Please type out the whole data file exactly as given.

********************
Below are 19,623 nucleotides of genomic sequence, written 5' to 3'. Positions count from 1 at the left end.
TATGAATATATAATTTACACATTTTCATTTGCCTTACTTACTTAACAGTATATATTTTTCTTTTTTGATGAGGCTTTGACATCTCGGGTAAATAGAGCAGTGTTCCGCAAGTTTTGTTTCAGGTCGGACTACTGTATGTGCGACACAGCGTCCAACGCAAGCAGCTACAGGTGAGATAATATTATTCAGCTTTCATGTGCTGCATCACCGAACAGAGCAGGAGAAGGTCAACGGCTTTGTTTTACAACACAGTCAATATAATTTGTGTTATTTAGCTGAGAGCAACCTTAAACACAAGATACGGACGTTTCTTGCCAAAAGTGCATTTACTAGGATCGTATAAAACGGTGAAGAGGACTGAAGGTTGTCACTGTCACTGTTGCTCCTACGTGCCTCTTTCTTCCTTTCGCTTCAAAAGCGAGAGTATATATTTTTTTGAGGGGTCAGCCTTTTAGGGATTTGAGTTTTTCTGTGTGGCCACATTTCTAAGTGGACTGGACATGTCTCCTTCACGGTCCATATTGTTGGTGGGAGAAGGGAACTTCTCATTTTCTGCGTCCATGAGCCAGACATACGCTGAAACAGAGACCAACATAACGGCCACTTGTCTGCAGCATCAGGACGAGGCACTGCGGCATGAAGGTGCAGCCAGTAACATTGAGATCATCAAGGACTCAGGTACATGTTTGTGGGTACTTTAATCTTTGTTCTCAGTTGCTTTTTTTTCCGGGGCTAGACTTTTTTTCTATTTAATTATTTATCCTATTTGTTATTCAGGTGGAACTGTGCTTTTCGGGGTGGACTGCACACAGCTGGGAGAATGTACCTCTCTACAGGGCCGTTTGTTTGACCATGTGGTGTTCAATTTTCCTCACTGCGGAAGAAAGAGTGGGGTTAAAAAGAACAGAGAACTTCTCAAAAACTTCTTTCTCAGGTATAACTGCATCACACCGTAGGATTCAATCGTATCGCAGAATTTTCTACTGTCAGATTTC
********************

Below are 19,623 nucleotides of genomic sequence, written 5' to 3'. Positions count from 1 at the left end.
TATGAATATATAATTTACACATTTTCATTTGCCTTACTTACTTAACAGTATATATTTTTCTTTTTTGATGAGGCTTTGACATCTCGGGTAAATAGAGCAGTGTTCCGCAAGTTTTGTTTCAGGTCGGACTACTGTATGTGCGACACAGCGTCCAACGCAAGCAGCTACAGGTGAGATAATATTATTCAGCTTTCATGTGCTGCATCACCGAACAGAGCAGGAGAAGGTCAACGGCTTTGTTTTACAACACAGTCAATATAATTTGTGTTATTTAGCTGAGAGCAACCTTAAACACAAGATACGGACGTTTCTTGCCAAAAGTGCATTTACTAGGATCGTATAAAACGGTGAAGAGGACTGAAGGTTGTCACTGTCACTGTTGCTCCTACGTGCCTCTTTCTTCCTTTCGCTTCAAAAGCGAGAGTATATATTTTTTTGAGGGGTCAGCCTTTTAGGGATTTGAGTTTTTCTGTGTGGCCACATTTCTAAGTGGACTGGACATGTCTCCTTCACGGTCCATATTGTTGGTGGGAGAAGGGAACTTCTCATTTTCTGCGTCCATGAGCCAGACATACGCTGAAACAGAGACCAACATAACGGCCACTTGTCTGCAGCATCAGGACGAGGCACTGCGGCATGAAGGTGCAGCCAGTAACATTGAGATCATCAAGGACTCAGGTACATGTTTGTGGGTACTTTAATCTTTGTTCTCAGTTGCTTTTTTTTCCGGGGCTAGACTTTTTTTCTATTTAATTATTTATCCTATTTGTTATTCAGGTGGAACTGTGCTTTTCGGGGTGGACTGCACACAGCTGGGAGAATGTACCTCTCTACAGGGCCGTTTGTTTGACCATGTGGTGTTCAATTTTCCTCACTGCGGAAGAAAGAGTGGGGTTAAAAAGAACAGAGAACTTCTCAAAAACTTCTTTCTCAGGTATAACTGCATCACACCGTAGGATTCAATCGTATCGCAGAATTTTCTACTGTCAGATTTC